Nobel- and Pulitzer Prize-winning author Toni Morrison told a Washington audience 9/23 that the current “level of cruelty is worse than it was before, during, or after the Civil Rights Movement.”
Morrison, whose latest book is “A Mercy”, added, “Take into consideration that I’m a nice old lady, I’m 80, and maybe it was cruel back in the 1940’s when African Americans were second-class citizens, but today, there’s such a level of cruelty… it’s a kind of poison…it’s sinister.”
But she acknowledged that “There have been some wonderful changes. I’m very aware of a black man, Barack Obama, in the White House.”
Morrison was speaking one block away from the White House, at the elegant Hay-Adams Hotel’s Author Series. She was in town to receive the Library of Congress’ National Book Festival Award for Creative Achievement, and to appear at the 11th annual National Book Festival on the Mall 9/24-9/25.
At the Hay-Adams, Morrison also criticized censorship (her “Song of Solomon” has been banned by a Kansas school board and a Texas prison warden!)
“Students all know that the banned books are the real books.” The audience cheered.
And as for the N-word, the nice 80-year-old lady said, “Why take out ‘N—–‘? What for? It’s so hypocritical, so phony. Why change history? Let history be what it is. Don’t white-wash it. Don’t wash it at all.”
She doesn’t agree with segregating African-American books in book stores, but blames that on early African-American writers.
“It’s our own fault. African-American writers wanted their own space, like a mystery section. I love mysteries. But when I look for books under my own name, alphabetically, they’re not there,” she rues. “It’s like throwing all the whites out of SNCC (Student Nonviolent Coordinating Committee).”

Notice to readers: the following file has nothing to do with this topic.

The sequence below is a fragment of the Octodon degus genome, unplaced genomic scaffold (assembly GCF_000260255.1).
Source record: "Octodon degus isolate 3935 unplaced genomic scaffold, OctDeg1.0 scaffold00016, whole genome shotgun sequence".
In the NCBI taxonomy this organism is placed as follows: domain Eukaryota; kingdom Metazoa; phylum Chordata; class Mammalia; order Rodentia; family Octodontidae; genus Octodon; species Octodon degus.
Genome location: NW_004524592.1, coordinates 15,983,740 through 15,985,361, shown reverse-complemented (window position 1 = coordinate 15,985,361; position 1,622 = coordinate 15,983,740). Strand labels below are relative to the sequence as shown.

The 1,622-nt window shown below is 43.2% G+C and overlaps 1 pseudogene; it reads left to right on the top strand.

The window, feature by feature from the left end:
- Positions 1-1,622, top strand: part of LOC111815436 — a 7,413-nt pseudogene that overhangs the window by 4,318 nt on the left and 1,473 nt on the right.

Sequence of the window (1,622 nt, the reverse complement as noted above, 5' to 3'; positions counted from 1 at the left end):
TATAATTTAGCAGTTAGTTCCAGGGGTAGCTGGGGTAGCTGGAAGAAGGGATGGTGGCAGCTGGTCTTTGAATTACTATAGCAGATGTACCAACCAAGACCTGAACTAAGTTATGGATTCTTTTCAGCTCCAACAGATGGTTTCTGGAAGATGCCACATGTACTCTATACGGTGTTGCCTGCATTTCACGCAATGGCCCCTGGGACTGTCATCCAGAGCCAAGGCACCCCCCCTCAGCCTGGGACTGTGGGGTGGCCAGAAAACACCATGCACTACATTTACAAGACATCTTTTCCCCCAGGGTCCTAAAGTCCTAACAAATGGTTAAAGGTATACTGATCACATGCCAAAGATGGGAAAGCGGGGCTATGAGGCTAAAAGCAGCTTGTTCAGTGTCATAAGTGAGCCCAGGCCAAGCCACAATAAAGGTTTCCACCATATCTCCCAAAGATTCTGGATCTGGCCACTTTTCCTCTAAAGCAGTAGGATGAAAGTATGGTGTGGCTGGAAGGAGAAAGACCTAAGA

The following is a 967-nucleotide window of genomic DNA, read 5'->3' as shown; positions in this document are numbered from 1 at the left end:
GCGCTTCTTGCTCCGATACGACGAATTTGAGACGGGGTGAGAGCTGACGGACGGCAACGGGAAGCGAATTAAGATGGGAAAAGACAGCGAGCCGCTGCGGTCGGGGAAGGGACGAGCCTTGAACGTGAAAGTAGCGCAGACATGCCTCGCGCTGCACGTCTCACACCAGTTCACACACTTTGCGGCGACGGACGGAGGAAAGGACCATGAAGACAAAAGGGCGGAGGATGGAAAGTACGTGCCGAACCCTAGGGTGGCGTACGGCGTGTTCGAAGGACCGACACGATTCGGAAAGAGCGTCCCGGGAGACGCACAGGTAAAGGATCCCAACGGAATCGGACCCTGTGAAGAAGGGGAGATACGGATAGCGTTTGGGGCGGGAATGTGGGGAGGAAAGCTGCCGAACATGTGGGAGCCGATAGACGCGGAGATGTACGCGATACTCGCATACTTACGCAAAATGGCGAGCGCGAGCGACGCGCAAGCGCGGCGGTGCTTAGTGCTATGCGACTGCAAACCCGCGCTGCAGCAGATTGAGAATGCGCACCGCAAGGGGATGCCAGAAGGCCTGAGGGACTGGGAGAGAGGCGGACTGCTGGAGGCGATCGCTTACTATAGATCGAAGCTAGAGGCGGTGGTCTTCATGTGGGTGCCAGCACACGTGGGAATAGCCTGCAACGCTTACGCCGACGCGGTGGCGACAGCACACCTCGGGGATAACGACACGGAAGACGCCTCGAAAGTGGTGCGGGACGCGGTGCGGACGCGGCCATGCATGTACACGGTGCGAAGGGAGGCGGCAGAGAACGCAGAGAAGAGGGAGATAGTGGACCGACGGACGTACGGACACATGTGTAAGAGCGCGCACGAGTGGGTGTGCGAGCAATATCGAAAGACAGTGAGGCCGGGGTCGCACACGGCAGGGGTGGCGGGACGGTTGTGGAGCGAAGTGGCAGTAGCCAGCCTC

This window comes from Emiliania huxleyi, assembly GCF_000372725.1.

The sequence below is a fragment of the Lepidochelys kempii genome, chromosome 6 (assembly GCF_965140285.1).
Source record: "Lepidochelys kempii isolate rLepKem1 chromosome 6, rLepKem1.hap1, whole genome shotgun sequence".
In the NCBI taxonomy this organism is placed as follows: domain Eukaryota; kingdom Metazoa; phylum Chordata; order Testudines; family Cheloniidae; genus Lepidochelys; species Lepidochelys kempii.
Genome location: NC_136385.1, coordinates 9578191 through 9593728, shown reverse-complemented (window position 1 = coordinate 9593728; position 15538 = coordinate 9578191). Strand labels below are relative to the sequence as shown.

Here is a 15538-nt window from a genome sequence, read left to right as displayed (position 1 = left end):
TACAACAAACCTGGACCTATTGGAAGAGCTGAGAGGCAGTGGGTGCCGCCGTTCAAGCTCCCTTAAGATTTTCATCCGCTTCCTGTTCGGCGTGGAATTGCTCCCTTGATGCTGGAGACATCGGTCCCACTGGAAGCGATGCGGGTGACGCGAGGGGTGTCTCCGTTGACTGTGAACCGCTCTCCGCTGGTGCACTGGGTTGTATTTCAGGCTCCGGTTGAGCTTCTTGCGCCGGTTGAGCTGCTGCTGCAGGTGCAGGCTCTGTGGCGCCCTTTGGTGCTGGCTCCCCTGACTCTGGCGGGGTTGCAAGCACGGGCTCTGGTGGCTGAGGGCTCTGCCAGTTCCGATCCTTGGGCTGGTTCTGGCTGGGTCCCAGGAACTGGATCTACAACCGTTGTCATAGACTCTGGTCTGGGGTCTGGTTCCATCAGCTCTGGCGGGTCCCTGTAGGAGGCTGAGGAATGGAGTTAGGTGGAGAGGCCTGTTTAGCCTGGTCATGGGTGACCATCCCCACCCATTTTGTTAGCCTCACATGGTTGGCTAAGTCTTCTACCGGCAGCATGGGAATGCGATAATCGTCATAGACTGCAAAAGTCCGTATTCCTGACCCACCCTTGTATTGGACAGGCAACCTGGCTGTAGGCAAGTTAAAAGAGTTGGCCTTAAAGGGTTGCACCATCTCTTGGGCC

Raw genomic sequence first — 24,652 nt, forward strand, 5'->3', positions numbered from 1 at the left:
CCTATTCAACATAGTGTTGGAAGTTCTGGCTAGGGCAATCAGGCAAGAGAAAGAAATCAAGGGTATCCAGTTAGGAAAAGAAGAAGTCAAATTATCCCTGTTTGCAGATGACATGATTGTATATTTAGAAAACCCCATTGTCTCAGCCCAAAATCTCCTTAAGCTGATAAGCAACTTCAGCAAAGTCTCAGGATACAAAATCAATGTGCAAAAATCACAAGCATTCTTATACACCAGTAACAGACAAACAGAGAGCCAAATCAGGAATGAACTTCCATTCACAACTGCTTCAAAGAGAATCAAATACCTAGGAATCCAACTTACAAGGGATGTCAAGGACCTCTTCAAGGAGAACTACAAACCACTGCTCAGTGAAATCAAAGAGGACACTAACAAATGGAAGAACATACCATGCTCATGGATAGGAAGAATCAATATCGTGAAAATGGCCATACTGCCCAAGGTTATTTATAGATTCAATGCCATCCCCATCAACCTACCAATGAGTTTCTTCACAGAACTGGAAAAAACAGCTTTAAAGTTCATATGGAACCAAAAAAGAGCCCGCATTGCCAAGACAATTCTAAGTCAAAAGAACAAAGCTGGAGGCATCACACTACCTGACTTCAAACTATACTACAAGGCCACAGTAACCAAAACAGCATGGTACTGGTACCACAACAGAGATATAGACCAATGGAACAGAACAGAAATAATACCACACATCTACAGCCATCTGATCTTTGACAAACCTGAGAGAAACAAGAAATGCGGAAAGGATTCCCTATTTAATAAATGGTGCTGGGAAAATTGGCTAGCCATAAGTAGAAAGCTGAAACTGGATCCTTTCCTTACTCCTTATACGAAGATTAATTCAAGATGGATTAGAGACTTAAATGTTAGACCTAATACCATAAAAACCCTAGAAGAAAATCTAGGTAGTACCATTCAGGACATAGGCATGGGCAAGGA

SNCC leader Stokely Carmichael, who coined the term “black power”, was a student of hers when she taught at her alma mater, Howard University in DC. “He was quite smart.”
Morrison said, “My life is either reading books, teaching books, editing books, or writing books. That’s all I know — I don’t ski.”
The author first knew she was a writer when her first child “spit up his orange juice on my writing pad. I wrote around it — This is how you know you’re a writer.”
That son, Ford, now her assistant, told me, “Oh, she’s always doing that, telling stories about me.”
His mom said, “It took me five years to write that little book (“The Bluest Eye”). When I sent it out, I was so sad, not depressed, but hollow, unhappy (although) I was busy raising children and working at Random House.”
As soon as she had another idea for a book, “I was happy again. I wanted to have something to focus my imagination on. It’s the only free thing. I don’t have to answer to anyone, no one tells me what to do — (writing) is a free place.”
Her workplace was definitely not a free place. “Guys were telling me what to do. Those of us women got less than men got. I went in to the editor-in-chief and said, ‘It’s not enough…Pay me according to my rank, not my gender.'”
Right on, sister. “I was so angry, I was willing to risk getting fired — I don’t know why they didn’t fire me.”
She noted, “I was feisty. The women in my family are like that — they never shut up.”
And what a mercy, a paradise, that the beloved Morrison has never shut up. Her next book, “Home”, will be published in May.